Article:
Your Dog’s Safety Inside A Car
By Ben Kersen
If you were involved in a car accident, would your dog be safe? If your dog is free in the car, it could be thrown into a window, out of the car, or otherwise injured.
At Ben Kersen and the Wonderdogs we believe in safety first. The following are options for save travel for your dog:
|1. Traveling crates: many people crate their dogs in a vehicle. This will be the safest if the crates themselves are thoroughly secured to the body of the vehicle.
2. Seatbelts: there are now a variety of dog seatbelt products that can be used in conjunction with human seatbelts.
3. Dividers: in station wagons and vans, dividers can be secured in a vehicle to create a special place for your dog. In pick-up trucks, your dog(s) may ride in a sturdy, canopy-enclosed box. This option obviously isn’t as safe as the other two options as your dog can still be tossed a good distance in the event of an accident.
Traveling crates, dog seatbelts, and dividers can be purchased at most pet shops. Of course, these alternatives are only going to work if you use them consistently. If you have two or three dogs, ‘ buckling up ‘ before every drive can be time consuming. You will need to judge the value of the companionship and petting time you and your dog (s) share when they can sit beside you against the need for these vehicle safety measures.
Heat in Cars
If the temperature rises to 20°C outside, a dog left in a car may be at risk. With direct sunlight, the temperature in your car will rise dramatically. Even with all four windows open, a dog can suffer heat stroke very quickly on a hot day. Heat stroke can be fatal. In hot weather, parking in the shade or using sun reflector blankets to cover the front window can help, but they are no guarantee of safety. Always avoid leaving your dog in a hot car for its comfort, as well as its safety.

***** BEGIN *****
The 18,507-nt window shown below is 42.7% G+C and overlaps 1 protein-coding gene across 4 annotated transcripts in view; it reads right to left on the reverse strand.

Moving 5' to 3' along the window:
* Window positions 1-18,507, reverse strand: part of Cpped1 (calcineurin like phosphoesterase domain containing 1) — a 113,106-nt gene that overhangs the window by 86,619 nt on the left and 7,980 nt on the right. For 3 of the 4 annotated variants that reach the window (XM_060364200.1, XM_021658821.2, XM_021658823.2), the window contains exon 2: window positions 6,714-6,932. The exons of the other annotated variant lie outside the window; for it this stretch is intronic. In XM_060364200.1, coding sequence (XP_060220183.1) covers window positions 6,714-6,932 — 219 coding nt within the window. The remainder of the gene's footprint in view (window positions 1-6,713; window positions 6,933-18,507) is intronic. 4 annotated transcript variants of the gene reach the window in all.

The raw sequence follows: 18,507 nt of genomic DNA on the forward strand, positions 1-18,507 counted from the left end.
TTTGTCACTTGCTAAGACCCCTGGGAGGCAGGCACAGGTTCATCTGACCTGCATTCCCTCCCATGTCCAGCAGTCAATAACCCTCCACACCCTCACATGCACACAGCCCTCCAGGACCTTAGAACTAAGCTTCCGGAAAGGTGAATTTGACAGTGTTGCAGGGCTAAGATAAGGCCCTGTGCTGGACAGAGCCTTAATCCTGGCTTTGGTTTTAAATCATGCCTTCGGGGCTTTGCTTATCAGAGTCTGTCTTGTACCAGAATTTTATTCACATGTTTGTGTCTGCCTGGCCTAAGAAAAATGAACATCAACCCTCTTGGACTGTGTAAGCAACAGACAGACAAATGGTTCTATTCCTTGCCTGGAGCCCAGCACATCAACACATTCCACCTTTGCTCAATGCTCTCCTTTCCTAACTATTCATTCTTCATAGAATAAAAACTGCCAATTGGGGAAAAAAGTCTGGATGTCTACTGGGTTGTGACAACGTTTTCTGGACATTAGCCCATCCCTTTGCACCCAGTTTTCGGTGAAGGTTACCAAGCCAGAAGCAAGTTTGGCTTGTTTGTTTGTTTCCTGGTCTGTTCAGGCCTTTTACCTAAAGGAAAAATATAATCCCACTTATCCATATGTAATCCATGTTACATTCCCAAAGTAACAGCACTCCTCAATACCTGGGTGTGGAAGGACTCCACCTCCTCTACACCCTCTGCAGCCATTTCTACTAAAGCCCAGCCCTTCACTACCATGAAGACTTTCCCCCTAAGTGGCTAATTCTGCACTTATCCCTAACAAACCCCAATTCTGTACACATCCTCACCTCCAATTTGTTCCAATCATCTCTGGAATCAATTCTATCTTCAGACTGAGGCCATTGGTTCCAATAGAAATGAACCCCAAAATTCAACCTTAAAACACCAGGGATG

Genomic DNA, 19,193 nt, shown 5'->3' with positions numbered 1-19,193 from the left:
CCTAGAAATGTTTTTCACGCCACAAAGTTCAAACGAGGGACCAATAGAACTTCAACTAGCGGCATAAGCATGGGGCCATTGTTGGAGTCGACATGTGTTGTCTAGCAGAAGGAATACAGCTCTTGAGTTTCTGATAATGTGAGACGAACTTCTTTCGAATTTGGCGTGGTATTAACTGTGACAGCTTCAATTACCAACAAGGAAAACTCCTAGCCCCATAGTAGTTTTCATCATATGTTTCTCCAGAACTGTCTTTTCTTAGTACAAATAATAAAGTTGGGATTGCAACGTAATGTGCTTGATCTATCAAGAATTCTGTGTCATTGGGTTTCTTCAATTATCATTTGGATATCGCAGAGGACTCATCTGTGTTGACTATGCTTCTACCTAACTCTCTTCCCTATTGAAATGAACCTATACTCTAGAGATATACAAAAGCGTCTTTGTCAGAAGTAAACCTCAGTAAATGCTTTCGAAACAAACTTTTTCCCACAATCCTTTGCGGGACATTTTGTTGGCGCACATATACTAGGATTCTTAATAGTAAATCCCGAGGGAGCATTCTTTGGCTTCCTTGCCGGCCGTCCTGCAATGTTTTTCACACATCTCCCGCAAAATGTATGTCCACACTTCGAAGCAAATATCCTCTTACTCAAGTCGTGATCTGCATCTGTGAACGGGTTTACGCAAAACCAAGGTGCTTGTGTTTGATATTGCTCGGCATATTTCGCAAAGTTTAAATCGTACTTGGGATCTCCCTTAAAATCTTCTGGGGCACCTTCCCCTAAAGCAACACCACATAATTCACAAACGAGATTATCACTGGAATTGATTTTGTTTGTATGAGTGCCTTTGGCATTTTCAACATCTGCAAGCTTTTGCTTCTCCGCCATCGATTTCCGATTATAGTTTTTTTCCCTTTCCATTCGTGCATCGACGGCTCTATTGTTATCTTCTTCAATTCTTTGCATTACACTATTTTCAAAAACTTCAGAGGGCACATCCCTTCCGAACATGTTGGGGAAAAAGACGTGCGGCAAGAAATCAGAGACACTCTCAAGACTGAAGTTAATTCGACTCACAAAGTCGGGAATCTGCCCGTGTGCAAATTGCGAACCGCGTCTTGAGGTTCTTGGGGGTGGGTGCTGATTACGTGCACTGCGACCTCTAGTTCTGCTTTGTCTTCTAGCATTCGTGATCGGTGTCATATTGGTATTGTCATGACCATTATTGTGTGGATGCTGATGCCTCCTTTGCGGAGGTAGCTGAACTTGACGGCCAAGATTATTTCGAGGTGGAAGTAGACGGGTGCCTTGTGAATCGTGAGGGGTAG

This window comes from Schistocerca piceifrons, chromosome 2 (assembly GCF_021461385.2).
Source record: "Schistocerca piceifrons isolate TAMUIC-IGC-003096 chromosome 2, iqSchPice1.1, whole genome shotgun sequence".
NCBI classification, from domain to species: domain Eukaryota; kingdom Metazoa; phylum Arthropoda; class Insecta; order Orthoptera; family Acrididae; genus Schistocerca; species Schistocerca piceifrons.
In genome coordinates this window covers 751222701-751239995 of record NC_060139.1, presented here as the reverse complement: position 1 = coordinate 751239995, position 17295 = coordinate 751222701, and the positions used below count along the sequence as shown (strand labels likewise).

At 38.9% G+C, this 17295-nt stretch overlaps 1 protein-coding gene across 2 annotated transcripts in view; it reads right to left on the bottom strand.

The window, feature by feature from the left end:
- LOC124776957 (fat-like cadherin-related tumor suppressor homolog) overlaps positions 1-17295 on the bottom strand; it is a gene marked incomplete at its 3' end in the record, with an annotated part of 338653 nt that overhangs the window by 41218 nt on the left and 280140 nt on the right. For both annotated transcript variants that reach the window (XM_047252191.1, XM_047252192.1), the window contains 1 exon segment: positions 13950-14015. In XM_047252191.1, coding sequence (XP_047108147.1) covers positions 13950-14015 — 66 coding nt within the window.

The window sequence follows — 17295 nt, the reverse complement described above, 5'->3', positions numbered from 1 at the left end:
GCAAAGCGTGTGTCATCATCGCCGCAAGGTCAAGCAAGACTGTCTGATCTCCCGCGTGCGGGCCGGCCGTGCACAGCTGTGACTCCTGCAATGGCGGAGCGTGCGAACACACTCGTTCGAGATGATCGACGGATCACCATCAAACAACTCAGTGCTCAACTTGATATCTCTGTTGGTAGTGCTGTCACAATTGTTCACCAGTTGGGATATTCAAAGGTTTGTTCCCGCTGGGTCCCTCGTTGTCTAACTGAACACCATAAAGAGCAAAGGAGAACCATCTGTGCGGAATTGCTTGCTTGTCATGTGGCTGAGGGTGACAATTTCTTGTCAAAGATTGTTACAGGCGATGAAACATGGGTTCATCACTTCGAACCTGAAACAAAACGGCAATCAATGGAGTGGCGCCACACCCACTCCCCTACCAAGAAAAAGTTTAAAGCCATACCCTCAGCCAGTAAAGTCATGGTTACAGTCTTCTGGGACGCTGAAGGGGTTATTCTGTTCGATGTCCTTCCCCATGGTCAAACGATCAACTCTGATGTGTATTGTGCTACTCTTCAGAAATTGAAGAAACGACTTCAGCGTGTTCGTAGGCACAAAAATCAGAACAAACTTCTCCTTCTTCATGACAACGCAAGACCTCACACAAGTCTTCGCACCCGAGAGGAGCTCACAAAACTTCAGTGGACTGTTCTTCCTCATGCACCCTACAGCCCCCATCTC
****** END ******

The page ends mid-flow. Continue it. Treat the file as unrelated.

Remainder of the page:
The “‘Houdini Dog'” syndrome can strike if you leave your car windows open too wide. The rule of thumb is that the window should not be open wider than the dog’s head. If a dog can get its head out the window, then it CAN get the rest of its body out.
Just a reminder: car doors are heavy and can cause serious injury. So when putting “Fido” in the car, hold the door until you are absolutely sure that all dog parts and the entire leash are well inside the car. Also, never slam the car door. Close it slowly holding the handle in case of “doggie door dash”.
When driving, the last thing you need is a hairy projectile ricocheting around the car. Also, never let your dog fire out through the car door as soon as it is opened. Teach him/her to sit and wait until given your “okay” to exit safely (more to come on this topic in an upcoming video blog). Car manners are easily taught with a little time and consistency. This a service that Ben Kersen and the Wonderdogs provide. Visit our website for more information: www.wonderdogs.ca.
Until Next Time,
Ben Kersen & the Wonderdogs